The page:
Remove hidden references to slavery

By Jakub Jermar

Home Forums 05. Article III – Powers of the Legislative Branch Remove hidden references to slavery

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    AvatarJakub Jermar

    Please delete (or give a very good rationale for) paragraph 1, section 3, Article III:

    “The immigration of people, by States considered to be permissible, is not
    prohibited by the European Congress before the year 20XX.”

    As far as I can tell, this comes from the US constitution where it served the purpose of allowing the slave trade to continue for some years after the US constitution was ratified.

    For reference, here’s the US original:

    “The Migration or Importation of such Persons as any of the States now existing shall think proper to admit, shall not be prohibited by the Congress prior to the Year one thousand eight hundred and eight, but a Tax or duty may be imposed on such Importation, not exceeding ten dollars for each Person.”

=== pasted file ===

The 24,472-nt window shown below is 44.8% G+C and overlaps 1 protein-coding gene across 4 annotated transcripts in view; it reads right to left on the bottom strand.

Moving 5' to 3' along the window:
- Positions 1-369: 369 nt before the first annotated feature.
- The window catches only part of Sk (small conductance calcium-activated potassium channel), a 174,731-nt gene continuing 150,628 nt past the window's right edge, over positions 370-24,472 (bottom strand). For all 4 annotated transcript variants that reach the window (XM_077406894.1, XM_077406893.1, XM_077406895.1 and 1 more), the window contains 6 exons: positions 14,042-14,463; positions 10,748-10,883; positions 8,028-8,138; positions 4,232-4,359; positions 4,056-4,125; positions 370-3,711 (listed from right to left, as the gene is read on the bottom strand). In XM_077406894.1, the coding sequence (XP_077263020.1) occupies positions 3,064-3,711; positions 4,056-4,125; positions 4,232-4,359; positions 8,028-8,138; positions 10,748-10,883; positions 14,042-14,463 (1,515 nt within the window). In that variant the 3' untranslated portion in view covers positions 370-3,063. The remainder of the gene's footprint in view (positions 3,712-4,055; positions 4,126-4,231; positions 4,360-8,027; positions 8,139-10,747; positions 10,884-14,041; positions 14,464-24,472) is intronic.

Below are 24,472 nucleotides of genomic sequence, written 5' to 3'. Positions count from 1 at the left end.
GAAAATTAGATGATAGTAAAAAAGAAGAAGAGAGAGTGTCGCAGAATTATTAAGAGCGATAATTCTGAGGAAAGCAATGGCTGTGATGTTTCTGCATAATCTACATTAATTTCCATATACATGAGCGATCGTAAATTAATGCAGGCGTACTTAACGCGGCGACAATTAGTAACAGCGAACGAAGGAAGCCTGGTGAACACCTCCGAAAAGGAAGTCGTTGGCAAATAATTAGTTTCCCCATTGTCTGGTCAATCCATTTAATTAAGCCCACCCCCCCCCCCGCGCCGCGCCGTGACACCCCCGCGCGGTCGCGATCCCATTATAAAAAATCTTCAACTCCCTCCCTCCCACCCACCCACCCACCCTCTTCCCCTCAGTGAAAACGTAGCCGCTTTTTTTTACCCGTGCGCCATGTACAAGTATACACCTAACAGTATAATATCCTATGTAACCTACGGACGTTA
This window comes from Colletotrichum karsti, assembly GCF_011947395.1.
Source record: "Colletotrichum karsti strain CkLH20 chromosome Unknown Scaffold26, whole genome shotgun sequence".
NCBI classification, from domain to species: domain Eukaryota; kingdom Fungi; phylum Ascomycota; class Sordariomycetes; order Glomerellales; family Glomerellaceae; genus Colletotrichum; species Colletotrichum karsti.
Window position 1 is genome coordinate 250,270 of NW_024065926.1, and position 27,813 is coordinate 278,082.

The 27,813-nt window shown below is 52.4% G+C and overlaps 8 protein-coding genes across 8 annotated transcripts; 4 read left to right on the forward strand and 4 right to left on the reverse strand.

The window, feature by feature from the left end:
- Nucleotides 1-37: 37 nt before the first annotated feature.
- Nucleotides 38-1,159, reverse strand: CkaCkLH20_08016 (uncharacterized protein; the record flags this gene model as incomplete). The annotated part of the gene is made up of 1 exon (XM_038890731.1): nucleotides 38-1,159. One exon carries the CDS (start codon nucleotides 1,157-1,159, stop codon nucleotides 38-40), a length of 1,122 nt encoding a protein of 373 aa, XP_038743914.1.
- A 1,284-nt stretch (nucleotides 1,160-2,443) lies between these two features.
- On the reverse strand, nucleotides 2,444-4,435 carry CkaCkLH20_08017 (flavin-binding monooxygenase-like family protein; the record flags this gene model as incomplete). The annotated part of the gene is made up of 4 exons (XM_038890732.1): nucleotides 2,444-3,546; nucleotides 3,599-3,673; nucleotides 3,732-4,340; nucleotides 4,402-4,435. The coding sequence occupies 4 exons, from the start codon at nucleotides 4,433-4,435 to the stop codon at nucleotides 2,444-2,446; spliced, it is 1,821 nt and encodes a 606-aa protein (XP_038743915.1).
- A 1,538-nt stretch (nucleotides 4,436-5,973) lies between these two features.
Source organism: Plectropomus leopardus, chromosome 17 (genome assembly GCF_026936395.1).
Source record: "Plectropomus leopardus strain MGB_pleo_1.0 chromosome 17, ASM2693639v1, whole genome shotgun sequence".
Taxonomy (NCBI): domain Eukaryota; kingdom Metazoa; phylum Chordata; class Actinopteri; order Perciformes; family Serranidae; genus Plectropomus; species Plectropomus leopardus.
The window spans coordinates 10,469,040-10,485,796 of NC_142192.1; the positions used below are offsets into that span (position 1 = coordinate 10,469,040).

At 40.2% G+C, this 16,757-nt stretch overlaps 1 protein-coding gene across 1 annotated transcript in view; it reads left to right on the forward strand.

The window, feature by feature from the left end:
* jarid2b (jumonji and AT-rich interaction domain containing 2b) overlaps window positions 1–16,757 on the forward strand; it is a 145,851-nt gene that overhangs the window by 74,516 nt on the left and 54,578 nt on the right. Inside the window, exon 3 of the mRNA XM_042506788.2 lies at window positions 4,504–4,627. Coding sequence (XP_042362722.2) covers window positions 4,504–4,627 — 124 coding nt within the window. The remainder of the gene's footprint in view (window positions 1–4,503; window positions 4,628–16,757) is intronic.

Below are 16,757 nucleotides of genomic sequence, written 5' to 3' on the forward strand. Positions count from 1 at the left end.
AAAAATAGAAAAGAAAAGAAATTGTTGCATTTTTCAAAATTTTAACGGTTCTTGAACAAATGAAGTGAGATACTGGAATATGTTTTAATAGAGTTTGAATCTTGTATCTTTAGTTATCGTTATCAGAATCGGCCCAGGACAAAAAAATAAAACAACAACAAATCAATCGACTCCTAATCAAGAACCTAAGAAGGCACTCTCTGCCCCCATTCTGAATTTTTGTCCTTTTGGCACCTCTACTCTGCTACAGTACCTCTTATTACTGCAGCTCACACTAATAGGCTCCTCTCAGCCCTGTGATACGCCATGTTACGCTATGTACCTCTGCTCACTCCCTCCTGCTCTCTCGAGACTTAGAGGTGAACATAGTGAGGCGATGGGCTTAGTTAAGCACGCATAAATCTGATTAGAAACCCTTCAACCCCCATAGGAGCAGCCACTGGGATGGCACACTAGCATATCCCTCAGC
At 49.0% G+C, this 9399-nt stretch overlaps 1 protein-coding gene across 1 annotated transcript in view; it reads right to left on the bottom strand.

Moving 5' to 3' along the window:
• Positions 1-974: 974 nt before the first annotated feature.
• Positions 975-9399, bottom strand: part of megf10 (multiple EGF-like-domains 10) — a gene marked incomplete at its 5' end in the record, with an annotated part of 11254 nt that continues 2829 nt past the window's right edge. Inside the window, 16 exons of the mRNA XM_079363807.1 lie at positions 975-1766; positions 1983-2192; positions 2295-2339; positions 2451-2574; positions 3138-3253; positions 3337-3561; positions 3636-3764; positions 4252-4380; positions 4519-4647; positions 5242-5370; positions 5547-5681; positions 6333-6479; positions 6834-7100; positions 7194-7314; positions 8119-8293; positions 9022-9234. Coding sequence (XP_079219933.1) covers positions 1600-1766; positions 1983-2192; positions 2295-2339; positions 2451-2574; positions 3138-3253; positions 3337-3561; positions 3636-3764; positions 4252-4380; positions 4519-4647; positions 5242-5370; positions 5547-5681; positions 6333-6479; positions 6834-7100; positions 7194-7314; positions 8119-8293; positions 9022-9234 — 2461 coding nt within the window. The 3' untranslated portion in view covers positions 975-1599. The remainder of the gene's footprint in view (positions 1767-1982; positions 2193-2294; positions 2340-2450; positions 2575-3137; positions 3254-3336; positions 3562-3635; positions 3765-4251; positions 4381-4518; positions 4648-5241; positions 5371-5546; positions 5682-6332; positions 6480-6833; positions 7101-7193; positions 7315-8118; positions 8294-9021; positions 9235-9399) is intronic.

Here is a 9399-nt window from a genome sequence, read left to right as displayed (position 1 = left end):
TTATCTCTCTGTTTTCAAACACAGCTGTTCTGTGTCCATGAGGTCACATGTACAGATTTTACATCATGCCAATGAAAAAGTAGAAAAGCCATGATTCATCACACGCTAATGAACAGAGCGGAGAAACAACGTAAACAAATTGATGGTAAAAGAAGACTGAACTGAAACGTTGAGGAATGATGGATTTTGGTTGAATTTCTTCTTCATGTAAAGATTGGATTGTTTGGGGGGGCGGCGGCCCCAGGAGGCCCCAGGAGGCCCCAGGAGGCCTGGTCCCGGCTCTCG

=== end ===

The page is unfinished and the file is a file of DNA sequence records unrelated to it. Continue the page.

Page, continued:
Mauro CasarottoMauro Casarotto

    You are right.


    The constitutional toolkit doesn’t refer to slavery, instead explains that this serves to give the states some time with their current setup before a common immigration policy is made (p. 210). This could be 3 or 5 years for example.

    So I don’t think it is problematic for that specific reason, but it is probably not needed in any case.

    AvatarJakub Jermar

    Well neither does the US constitution, but the reason this strikingly similar formulation is there is to keep the slave trade going for some time.


    My argument is: since we don’t have slave trade in Europe, we don’t need this paragraph. Or at least don’t make it look like it is the redressed US one (which for sure is about slave trade).


    Yes, lets remove it.

    AvatarHerbert Tombeur

    Yes, I join you both. Let us delete Aricle III, Section 3, par. 1, about immigration. I add this argument to yours: entry, stay and residence of non-nationals on the State territory may likely stay a Member State competence. Why? I observe that there is a very narrow common ground for any EF concerning immigration from outside the Federation, as European countries are very different in territorial size, population density, social system and economic strength. If any constitutional stipulation about migration would be maintained, it could concern only the/some internal migration policy between the Member States of the Federation.

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